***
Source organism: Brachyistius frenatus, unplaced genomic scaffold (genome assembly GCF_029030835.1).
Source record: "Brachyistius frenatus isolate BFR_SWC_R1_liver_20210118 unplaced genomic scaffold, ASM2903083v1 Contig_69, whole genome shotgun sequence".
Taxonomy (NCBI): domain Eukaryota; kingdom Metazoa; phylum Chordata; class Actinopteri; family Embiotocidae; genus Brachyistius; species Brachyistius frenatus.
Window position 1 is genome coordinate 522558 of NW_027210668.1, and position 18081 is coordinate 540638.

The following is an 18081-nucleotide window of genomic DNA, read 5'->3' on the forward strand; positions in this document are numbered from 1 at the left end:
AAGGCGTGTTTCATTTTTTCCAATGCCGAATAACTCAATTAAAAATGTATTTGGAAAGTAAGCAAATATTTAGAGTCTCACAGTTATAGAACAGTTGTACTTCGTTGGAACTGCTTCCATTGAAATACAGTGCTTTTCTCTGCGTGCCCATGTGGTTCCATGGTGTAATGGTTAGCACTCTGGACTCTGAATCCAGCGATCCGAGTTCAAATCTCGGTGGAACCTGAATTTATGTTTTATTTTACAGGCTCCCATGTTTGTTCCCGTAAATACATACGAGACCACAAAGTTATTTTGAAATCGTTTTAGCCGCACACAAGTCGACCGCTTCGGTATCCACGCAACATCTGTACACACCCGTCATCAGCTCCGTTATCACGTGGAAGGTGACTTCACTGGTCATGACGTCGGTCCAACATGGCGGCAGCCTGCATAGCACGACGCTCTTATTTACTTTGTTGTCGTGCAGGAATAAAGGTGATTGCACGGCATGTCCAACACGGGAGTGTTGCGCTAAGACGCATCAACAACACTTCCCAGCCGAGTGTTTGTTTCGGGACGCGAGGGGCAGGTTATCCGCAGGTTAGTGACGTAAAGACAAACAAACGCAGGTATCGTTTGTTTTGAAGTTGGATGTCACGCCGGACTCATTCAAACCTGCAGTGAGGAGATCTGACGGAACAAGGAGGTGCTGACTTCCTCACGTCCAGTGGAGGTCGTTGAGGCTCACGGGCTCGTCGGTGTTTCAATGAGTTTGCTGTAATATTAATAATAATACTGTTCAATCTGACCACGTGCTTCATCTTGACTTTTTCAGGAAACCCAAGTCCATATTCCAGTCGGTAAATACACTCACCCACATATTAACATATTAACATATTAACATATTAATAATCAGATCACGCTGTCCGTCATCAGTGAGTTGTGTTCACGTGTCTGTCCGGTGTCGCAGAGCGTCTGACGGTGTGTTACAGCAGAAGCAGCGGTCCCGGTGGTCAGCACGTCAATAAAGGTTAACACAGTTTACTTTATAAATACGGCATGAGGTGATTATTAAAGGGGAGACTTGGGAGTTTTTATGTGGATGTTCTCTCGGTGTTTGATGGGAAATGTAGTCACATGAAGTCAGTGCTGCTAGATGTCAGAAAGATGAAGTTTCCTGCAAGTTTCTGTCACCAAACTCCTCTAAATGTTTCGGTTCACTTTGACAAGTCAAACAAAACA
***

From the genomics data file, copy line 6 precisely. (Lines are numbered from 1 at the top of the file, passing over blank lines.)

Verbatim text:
AAGGCGTGTTTCATTTTTTCCAATGCCGAATAACTCAATTAAAAATGTATTTGGAAAGTAAGCAAATATTTAGAGTCTCACAGTTATAGAACAGTTGTACTTCGTTGGAACTGCTTCCATTGAAATACAGTGCTTTTCTCTGCGTGCCCATGTGGTTCCATGGTGTAATGGTTAGCACTCTGGACTCTGAATCCAGCGATCCGAGTTCAAATCTCGGTGGAACCTGAATTTATGTTTTATTTTACAGGCTCCCATGTTTGTTCCCGTAAATACATACGAGACCACAAAGTTATTTTGAAATCGTTTTAGCCGCACACAAGTCGACCGCTTCGGTATCCACGCAACATCTGTACACACCCGTCATCAGCTCCGTTATCACGTGGAAGGTGACTTCACTGGTCATGACGTCGGTCCAACATGGCGGCAGCCTGCATAGCACGACGCTCTTATTTACTTTGTTGTCGTGCAGGAATAAAGGTGATTGCACGGCATGTCCAACACGGGAGTGTTGCGCTAAGACGCATCAACAACACTTCCCAGCCGAGTGTTTGTTTCGGGACGCGAGGGGCAGGTTATCCGCAGGTTAGTGACGTAAAGACAAACAAACGCAGGTATCGTTTGTTTTGAAGTTGGATGTCACGCCGGACTCATTCAAACCTGCAGTGAGGAGATCTGACGGAACAAGGAGGTGCTGACTTCCTCACGTCCAGTGGAGGTCGTTGAGGCTCACGGGCTCGTCGGTGTTTCAATGAGTTTGCTGTAATATTAATAATAATACTGTTCAATCTGACCACGTGCTTCATCTTGACTTTTTCAGGAAACCCAAGTCCATATTCCAGTCGGTAAATACACTCACCCACATATTAACATATTAACATATTAACATATTAATAATCAGATCACGCTGTCCGTCATCAGTGAGTTGTGTTCACGTGTCTGTCCGGTGTCGCAGAGCGTCTGACGGTGTGTTACAGCAGAAGCAGCGGTCCCGGTGGTCAGCACGTCAATAAAGGTTAACACAGTTTACTTTATAAATACGGCATGAGGTGATTATTAAAGGGGAGACTTGGGAGTTTTTATGTGGATGTTCTCTCGGTGTTTGATGGGAAATGTAGTCACATGAAGTCAGTGCTGCTAGATGTCAGAAAGATGAAGTTTCCTGCAAGTTTCTGTCACCAAACTCCTCTAAATGTTTCGGTTCACTTTGACAAGTCAAACAAAACA